Yesterday the Wilson outside machine was one of those license plate jobs but they had disabled the function and turned on one that just issued you a ticket based on the time you paid for. The charges weren’t excessive and as it was a pay-wave job your card stayed in your hand. Finally the automatic features were allowed to run unhindered and the experience was good.
Either someone came to their senses or the machine was broken…
Not all of them – just the ones that go conveniently and sensibly between important points in the metropolitan area. The asphalt paving should be ripper-toothed, bulldozed, and loaded into trucks. Then it can be hauled away and dumped into the river or on the children’s playgrounds.
This would clear the way for a series of deep ruts, boulders, and impassible slopes to be constructed, along with the planting of tens of thousands of tangle bushes. A few clay pits and chemical sinkholes would not go amiss, either. Surely there must be enough PCB’s and industrial waste to ring the city.
Of course this will strangle all commerce and movement of people and goods throughout the city. Thousands will be injured and/or lost as they try to make their way to work, schools, or shops. No ambulances or firetrucks will be able to move.
But think how glorious it will be for the owners of the suburban SUV’s. Finally they will not be the butt of contempt from their neighbours for parking an urban Patton Tank in the driveway. They can wear adventure gear and drive at nauseating angles all day. There will be deep water courses that they can splash through and if they get swept away, all the better. Perhaps we can import crocodiles.
It will still be less dangerous for the average motorist than parking out the front of the shops in Leeming and Winthrop.
The personalised number plate business in Western Australia is booming – closely followed by a number of people who decry it. For every citizen who is prepared to pay the state government $ 535 to $ 685 for their own lettering on the plates – there is another internet poster who thinks it is foolish and believes that it is their mission life to scoff.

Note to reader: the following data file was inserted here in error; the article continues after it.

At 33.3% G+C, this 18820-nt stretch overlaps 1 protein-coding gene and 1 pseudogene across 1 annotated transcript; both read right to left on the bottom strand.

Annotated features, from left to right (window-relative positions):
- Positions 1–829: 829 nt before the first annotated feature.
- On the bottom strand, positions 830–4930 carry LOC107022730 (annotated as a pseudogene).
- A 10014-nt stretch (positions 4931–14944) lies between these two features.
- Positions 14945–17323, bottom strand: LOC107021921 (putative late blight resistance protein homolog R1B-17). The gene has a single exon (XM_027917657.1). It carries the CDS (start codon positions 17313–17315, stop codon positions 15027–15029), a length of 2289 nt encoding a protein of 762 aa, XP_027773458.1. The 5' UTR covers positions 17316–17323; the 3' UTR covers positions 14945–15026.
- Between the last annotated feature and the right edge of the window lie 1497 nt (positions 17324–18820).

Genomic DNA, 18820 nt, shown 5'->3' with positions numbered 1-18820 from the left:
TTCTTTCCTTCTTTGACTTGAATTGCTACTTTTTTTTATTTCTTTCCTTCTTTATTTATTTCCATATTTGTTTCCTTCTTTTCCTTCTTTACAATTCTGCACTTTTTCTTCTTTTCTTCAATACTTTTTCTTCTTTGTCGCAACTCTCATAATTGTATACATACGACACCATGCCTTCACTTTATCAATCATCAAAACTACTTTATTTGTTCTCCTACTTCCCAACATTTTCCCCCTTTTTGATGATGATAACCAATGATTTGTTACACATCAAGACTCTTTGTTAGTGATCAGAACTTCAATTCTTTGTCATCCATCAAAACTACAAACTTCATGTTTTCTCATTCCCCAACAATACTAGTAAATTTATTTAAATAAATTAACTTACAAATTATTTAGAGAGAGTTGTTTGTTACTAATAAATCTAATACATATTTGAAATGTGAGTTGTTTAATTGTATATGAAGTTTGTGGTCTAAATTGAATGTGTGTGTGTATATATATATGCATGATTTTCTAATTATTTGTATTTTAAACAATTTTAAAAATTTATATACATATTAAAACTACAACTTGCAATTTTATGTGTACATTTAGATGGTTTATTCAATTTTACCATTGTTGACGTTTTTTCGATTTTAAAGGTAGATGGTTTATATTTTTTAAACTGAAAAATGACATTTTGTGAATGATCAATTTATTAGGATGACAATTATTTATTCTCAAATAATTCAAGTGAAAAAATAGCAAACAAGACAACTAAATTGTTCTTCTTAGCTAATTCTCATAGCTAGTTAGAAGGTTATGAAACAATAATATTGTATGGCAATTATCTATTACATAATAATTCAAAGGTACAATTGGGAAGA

Well, I like scoffing as much as the next anonymous Facebook writer, but in this case I think the detractors are in the wrong – for a number of reasons:
- The decision to buy a personal plate is not forced upon any motorist. They are free to take whatever the dealer places on their car at a lower cost.
- The wording of the plate must pass some official scrutiny and the rules that govern it are fairly spelled out. No profanity, no incitement, etc. A plate doesn’t appear without permission.
- The money raised from the plate sales presumably goes into general coffers – and thence to public works, like roads, schools, and hospitals. More money than standard plates, hence more contribution to state welfare.
- The plates are distinctive. This is both a good and bad thing for the driver – they are more likely to be remembered and spotted than if they have standard plate. if they behave with care and distinction on the road this means we can praise them and if not, they can be easily identified.
- The are sometimes amusing to read – sometimes puzzling -and sometimes a prudent warning about the mind set of the driver. This can be very useful when the motorist is an hoon or idiot – you can avoid them.
- They are a harmless amusement. Hard to find harmlessness these days as everyone is uptight about everything, but a Mini car with ” The Moocher ” on it is a pretty cheerful sight.
- All too often we are a number -a Centrelink number, a bank number, an ABN number. Or just a series of passwords and PIN numbers. We often lose our names to everyone else. How nice to have a distinctive plate that we choose.
- A personal-plated car is more likely to be cherished, maintained, and driven carefully by the owner.
- A personal plate on a Mercedes, Volvo, Lexus, or BMW that features a number of “8”s on it is as good an identifier as a roundel would be on an Air Force plane. Sort of an IFF signal, but in this case an IFW. If you know what to look for you know to give it a wide berth in car parks.